I arrived at the mall and the design struck me as very odd. The stores are all separate and connected by sidewalks. This provides a level of outdoor beauty, but to a cramped New Yorker, it’s nothing but space abuse. I fear my mind has been bent into thinking that a claustrophobic environment is normal, but reflecting on my youth, I’ve always enjoyed small places. I liked camping out in my closet and enjoyed the idea of being a crew member on a submarine or space capsule. The other flaw of this mall design is that Florida is beyond hot. So walking from the heat to the cold and back again is ill conceived at best.
After a tough time finding a parking space I located the Apple store and was in and out in under 15 minutes. They simply replaced my phone. I created a backup of all my data on my computer before the swap and all I needed to do was restore it to the new phone. Simple and painless.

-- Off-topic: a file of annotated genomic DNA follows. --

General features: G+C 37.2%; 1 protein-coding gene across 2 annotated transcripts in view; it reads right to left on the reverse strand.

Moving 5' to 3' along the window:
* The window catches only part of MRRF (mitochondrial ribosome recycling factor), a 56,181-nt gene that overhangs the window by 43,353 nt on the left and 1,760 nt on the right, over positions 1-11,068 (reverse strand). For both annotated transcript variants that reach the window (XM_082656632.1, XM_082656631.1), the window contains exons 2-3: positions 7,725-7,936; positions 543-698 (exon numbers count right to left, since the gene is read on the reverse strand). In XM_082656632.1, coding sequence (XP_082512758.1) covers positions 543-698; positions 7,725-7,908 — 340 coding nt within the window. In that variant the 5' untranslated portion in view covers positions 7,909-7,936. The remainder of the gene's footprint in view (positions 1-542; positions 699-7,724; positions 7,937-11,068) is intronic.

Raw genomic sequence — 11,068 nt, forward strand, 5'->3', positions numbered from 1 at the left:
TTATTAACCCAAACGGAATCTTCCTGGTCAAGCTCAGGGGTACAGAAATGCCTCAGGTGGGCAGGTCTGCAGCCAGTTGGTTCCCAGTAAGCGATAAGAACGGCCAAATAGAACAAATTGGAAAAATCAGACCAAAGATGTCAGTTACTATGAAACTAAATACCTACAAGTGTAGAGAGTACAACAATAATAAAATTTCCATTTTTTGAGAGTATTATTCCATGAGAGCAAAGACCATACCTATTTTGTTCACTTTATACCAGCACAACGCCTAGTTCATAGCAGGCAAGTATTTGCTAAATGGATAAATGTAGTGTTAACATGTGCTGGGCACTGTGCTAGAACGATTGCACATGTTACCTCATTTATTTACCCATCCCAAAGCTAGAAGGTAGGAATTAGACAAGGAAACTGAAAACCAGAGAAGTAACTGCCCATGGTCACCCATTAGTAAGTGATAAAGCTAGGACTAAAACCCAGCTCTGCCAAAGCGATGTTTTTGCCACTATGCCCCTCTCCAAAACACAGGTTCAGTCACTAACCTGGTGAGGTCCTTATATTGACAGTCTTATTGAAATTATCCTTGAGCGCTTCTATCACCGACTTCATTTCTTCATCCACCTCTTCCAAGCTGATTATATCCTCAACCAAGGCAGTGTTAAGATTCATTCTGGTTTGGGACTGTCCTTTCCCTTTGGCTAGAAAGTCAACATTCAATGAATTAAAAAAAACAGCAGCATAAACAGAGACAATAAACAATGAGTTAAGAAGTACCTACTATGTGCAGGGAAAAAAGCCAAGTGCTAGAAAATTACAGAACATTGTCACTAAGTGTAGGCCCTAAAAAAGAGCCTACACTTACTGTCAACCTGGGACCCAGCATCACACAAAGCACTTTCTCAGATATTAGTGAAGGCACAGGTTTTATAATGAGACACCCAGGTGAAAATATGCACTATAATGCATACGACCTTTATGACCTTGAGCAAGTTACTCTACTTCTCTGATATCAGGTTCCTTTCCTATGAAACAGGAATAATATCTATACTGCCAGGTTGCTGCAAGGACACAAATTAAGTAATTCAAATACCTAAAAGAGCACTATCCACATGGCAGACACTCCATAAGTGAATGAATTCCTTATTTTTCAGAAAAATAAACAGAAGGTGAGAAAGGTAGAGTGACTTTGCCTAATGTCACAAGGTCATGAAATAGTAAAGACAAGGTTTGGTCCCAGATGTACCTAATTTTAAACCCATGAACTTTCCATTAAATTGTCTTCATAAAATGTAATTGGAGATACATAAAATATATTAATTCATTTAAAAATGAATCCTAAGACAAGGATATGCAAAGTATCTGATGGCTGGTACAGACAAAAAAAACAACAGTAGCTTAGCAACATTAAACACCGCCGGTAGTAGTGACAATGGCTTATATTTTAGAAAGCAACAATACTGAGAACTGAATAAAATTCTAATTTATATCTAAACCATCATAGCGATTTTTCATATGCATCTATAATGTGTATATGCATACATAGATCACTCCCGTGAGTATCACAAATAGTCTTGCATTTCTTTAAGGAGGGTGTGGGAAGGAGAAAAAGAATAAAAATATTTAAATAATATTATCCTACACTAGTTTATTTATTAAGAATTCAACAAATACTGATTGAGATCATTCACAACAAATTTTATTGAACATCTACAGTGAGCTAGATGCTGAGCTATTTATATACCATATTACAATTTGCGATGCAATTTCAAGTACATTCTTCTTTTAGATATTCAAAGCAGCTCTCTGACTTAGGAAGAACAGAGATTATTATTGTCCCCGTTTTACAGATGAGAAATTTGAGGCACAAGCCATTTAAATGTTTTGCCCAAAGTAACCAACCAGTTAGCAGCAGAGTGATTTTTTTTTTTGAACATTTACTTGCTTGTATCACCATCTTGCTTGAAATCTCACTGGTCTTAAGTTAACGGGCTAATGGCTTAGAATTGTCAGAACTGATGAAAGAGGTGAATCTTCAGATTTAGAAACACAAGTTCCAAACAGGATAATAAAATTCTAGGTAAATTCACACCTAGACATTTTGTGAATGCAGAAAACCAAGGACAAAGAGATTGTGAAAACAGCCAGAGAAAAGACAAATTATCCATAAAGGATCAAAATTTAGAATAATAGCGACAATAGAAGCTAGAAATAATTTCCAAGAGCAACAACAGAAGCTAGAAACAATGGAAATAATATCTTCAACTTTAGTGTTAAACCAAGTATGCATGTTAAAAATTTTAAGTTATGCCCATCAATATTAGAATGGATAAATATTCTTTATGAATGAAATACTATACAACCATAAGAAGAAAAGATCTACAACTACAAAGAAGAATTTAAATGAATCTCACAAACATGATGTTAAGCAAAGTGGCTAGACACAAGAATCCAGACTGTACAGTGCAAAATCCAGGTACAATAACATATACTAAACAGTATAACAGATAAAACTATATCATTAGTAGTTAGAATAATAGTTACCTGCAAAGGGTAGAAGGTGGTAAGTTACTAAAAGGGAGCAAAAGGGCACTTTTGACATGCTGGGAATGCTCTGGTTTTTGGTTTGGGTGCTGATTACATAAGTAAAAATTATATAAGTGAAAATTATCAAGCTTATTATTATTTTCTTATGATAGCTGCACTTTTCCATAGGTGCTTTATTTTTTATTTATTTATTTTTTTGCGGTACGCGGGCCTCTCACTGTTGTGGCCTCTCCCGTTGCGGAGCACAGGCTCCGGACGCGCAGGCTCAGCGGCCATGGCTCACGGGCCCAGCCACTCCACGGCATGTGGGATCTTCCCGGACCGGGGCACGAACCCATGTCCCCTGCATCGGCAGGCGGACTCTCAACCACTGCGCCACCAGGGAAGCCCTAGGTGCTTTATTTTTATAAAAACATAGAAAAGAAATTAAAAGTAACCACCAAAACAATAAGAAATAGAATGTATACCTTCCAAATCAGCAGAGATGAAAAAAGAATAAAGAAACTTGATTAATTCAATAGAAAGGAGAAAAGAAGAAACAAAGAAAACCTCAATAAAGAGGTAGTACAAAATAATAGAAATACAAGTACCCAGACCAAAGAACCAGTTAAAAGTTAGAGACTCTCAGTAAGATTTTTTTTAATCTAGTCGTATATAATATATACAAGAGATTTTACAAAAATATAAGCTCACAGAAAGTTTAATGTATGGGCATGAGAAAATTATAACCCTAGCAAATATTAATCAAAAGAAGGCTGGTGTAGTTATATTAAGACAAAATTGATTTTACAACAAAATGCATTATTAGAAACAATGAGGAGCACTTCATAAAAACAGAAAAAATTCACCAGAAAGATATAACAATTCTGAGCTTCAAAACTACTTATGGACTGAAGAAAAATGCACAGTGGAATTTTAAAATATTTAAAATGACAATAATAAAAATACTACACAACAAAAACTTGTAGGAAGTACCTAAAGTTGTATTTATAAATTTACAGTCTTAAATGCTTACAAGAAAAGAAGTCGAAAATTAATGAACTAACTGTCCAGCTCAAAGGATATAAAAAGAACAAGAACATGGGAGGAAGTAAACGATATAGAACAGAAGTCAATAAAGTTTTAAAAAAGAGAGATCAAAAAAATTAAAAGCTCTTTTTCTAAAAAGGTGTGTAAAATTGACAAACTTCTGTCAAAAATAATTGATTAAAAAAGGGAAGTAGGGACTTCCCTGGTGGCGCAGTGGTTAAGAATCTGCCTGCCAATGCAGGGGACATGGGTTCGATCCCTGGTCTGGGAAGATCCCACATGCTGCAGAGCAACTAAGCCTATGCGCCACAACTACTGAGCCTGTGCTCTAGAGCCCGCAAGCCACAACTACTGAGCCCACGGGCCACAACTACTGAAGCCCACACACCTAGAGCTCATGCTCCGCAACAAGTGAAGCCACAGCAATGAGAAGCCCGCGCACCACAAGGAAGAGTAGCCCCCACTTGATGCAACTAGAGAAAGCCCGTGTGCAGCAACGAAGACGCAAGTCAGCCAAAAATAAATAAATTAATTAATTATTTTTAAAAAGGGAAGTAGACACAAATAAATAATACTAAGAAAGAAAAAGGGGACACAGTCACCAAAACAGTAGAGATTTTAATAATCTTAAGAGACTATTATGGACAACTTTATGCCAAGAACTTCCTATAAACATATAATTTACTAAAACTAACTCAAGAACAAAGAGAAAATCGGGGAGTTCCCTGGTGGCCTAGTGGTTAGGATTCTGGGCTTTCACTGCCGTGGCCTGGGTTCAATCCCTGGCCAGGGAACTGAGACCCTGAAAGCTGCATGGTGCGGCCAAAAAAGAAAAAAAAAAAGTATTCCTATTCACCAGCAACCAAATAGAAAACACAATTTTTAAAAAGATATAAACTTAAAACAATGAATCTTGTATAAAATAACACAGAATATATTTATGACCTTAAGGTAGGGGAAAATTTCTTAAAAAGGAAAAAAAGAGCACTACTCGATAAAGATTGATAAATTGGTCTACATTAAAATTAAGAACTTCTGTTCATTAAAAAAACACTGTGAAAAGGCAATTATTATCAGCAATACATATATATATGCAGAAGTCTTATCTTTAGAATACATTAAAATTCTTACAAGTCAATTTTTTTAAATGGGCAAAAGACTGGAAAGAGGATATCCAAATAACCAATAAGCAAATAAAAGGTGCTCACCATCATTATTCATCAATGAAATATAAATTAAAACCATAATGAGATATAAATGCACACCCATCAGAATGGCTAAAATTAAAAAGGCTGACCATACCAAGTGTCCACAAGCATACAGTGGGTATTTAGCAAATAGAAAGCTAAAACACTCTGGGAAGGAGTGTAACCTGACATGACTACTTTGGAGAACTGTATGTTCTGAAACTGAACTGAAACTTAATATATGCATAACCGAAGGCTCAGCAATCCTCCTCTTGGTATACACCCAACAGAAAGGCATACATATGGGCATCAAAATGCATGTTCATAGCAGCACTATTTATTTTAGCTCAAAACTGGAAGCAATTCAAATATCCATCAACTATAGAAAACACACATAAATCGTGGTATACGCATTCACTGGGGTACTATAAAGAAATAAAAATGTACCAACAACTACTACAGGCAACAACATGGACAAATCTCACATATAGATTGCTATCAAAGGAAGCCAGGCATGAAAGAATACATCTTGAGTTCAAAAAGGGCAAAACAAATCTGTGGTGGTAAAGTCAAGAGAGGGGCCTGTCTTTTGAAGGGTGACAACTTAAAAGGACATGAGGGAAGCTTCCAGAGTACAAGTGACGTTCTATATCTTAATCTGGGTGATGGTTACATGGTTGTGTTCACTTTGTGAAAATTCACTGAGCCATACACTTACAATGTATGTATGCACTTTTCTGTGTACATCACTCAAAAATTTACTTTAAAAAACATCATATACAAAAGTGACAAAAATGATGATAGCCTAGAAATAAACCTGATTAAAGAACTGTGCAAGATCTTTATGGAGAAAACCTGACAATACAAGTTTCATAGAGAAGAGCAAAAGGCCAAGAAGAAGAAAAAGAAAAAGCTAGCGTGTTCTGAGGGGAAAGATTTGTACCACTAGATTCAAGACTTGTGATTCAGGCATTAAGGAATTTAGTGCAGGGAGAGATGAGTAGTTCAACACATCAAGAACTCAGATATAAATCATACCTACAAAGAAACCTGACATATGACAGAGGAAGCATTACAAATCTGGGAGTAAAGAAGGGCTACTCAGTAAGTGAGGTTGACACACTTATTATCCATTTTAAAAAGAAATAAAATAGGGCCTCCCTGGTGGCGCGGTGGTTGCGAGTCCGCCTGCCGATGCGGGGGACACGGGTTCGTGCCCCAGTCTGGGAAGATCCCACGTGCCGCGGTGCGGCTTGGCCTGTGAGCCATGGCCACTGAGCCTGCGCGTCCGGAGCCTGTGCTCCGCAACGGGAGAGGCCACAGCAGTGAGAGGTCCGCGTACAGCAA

I hopped back on the Brick and drove to my parents house where my sister Catherine also lives. My mom Louise and my dad Jerry hugged me and smiled wide. I made a sandwich and sat on the couch. My mom doted on me to the point where I snapped at her. I was in bad mood thinking about Tampa where the last time I visited in 2012 I tried and failed to reconcile with my now ex-fiance. We split over a year ago, but she is already married to her lifelong pen pal who visited her during our hard times. I know we weren’t right for each other and the split was for the best, but what caused me great pain was that the relationship was my last attempt to start a family with a child of my own. We had a long distance relationship between New York and Tampa and she was going to relocate to the Big Apple where we would marry. The long distance proved to be too much and my battle with depression combined with jealousy caused me to pull away. I believe she didn’t want to relocate, and she pushed my buttons to cause us to self-destruct. Perhaps that’s just my myopic spin on the whole mess, but for whatever reason it ended hurtfully.